Reported by PMOI/MEK
Iran, Dec. 2, 2018 - On Sunday morning, the workers of Haft Tapeh sugar cane factory in Shush, Khuzestan province, returned to the streets for the 28th day to demonstrate and demand their rights. The workers, who have been on strike for four weeks, are demanding their unpaid salaries, job security, the ouster of the private owners of the company and the release of their imprisoned colleagues.
The workers of Haft Tapeh sugar cane factory in Shush, returned to the streets for the 28th day to demonstrate for their demands.
In recent days, the regime has dispatched its authorities to convince the workers to end their strike and return to work. But the workers, who have only seen unfulfilled promises from the government, spurned the regime’s representatives and have declared they will continue their strikes until their demands are met. The workers have not received their pay for months. They have also been deprived of some of their most basic rights, such as commuting and work facilities and food.
Haft Tapeh is Iran’s largest sugar mill and employs thousands of workers. Deteriorating work conditions have made the lives of the workers and their families harder.
The workers have also stressed that any negotiations with the government are predicated on the release of their imprisoned colleagues. In November, security forces cracked down on the demonstrations and arrested several of the workers of Haft Tapeh. Under the pressure of ongoing protests and the growing support for the workers across Iran, the Iranian regime was forced to release most of the jailed workers, but Esmail Bakshi, one of the leaders of the protesters, remains in jail. Last week the regime also arrested Ali Nejati, the former president of the syndicate of Haft Tapeh workers.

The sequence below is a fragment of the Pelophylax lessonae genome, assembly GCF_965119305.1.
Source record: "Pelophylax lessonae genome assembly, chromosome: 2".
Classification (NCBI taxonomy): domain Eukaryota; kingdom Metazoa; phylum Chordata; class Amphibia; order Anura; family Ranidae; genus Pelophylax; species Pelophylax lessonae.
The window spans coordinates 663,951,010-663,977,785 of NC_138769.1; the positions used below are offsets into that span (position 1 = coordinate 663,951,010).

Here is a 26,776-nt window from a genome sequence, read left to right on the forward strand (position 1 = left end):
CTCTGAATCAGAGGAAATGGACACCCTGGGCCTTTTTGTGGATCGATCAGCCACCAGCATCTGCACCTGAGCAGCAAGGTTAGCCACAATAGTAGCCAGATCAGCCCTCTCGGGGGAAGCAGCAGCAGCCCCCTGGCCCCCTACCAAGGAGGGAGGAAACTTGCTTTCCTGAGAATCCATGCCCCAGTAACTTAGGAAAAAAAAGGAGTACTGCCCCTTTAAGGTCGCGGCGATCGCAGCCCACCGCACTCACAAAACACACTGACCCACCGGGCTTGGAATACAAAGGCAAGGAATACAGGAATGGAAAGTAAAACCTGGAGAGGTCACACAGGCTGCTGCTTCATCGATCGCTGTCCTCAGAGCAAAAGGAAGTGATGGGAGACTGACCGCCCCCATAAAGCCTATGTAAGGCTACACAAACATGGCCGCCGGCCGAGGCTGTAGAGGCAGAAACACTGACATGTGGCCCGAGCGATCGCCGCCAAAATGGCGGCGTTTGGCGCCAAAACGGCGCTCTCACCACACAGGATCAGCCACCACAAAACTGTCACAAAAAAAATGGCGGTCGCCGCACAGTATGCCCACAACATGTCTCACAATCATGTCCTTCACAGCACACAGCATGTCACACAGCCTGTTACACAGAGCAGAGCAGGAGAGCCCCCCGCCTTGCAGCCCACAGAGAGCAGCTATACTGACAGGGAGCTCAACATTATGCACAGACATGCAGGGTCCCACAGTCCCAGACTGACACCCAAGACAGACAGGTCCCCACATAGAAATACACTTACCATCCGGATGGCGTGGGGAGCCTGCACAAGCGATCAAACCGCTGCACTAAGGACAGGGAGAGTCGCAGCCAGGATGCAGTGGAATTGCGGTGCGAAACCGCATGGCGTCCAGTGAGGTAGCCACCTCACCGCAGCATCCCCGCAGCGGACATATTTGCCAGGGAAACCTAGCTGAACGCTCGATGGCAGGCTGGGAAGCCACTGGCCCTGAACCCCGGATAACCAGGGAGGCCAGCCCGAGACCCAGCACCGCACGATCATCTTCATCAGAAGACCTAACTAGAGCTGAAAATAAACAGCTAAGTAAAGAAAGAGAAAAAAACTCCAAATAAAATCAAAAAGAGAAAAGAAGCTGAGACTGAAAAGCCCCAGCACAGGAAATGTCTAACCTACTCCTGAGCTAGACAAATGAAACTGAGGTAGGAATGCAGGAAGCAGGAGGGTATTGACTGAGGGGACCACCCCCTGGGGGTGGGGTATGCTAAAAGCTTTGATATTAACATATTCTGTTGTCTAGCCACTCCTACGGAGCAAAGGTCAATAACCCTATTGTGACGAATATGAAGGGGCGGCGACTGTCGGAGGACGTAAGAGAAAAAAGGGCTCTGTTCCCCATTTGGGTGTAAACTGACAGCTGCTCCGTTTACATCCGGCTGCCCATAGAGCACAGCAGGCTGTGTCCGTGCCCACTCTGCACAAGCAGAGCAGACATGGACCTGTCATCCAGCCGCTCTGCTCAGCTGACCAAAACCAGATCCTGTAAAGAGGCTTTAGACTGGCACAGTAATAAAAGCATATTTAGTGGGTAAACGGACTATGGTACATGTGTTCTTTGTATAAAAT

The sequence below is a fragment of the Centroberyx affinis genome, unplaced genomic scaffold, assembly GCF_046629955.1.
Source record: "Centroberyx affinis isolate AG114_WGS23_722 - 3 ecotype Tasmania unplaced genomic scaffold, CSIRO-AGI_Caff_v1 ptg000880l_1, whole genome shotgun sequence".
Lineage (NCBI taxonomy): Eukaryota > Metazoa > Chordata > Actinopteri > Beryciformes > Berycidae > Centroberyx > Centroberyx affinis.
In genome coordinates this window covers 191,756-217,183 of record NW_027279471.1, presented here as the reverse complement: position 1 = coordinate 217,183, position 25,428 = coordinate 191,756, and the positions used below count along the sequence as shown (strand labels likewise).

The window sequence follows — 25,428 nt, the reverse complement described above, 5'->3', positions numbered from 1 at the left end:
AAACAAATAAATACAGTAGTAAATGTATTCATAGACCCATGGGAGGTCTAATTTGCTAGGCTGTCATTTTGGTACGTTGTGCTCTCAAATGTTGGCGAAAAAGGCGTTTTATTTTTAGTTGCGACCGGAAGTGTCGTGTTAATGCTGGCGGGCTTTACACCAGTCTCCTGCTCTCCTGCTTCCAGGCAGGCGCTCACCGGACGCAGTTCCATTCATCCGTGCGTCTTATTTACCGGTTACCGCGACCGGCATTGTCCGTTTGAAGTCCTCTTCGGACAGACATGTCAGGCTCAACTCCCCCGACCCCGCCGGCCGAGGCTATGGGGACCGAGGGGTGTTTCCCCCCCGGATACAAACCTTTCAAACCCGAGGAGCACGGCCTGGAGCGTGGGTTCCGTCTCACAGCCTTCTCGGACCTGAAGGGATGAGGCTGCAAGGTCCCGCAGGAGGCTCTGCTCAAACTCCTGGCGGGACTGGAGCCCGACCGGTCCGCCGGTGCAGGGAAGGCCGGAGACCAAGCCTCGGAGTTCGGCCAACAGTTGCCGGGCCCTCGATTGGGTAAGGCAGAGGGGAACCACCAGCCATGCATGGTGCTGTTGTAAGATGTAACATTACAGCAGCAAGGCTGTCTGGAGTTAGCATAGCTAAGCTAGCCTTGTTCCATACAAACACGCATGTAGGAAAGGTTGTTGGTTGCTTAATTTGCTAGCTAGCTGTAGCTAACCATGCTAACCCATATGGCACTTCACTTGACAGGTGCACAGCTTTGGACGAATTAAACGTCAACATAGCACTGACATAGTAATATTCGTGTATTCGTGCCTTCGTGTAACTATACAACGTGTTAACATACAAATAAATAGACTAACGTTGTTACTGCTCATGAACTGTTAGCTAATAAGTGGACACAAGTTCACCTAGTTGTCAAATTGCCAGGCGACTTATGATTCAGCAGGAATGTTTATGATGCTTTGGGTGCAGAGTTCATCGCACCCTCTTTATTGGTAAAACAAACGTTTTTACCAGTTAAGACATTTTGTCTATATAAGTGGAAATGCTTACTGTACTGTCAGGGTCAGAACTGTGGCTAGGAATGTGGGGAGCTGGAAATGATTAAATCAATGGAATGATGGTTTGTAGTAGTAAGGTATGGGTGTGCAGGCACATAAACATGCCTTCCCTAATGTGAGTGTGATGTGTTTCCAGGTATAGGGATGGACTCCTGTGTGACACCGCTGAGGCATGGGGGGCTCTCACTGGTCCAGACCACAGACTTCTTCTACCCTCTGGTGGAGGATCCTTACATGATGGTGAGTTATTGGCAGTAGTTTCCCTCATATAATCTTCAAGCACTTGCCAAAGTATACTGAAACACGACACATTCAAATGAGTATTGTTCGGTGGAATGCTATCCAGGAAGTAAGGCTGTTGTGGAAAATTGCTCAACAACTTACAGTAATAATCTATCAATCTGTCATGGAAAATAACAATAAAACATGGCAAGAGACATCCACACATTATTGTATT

The Iranian regime has tried to force the workers to end their protests by issuing threats. Last week, the regime’s chief of judiciary tried to associate the workers with foreign meddling and opposition forces to cause panic and fear and to create the grounds to crack down on the protests. Shortly after, an IRGC authority declared a ban on protests in the city.
But the workers of Haft Tapeh, who have been deprived of their most basic rights for extended periods of time, take to the streets day after day because they see strikes and protests as their last and only means to reclaim their rights.
The workers of Haft Tapeh are also earning the support of different communities and associations across Iran as well as international labor and human rights organizations. The growing solidarity with the demands of the workers has become a problem for the regime.
But in the climate of nationwide protests that began last December and have continued intermittently since, the Iranian regime is afraid to use force, fearing the spark of another confrontation with the protesters that will quickly catch through surrounding cities like wildfire. In the past months, the regime’s attempts to quell protests are being met with increasing resistance by the underprivileged people of Iran.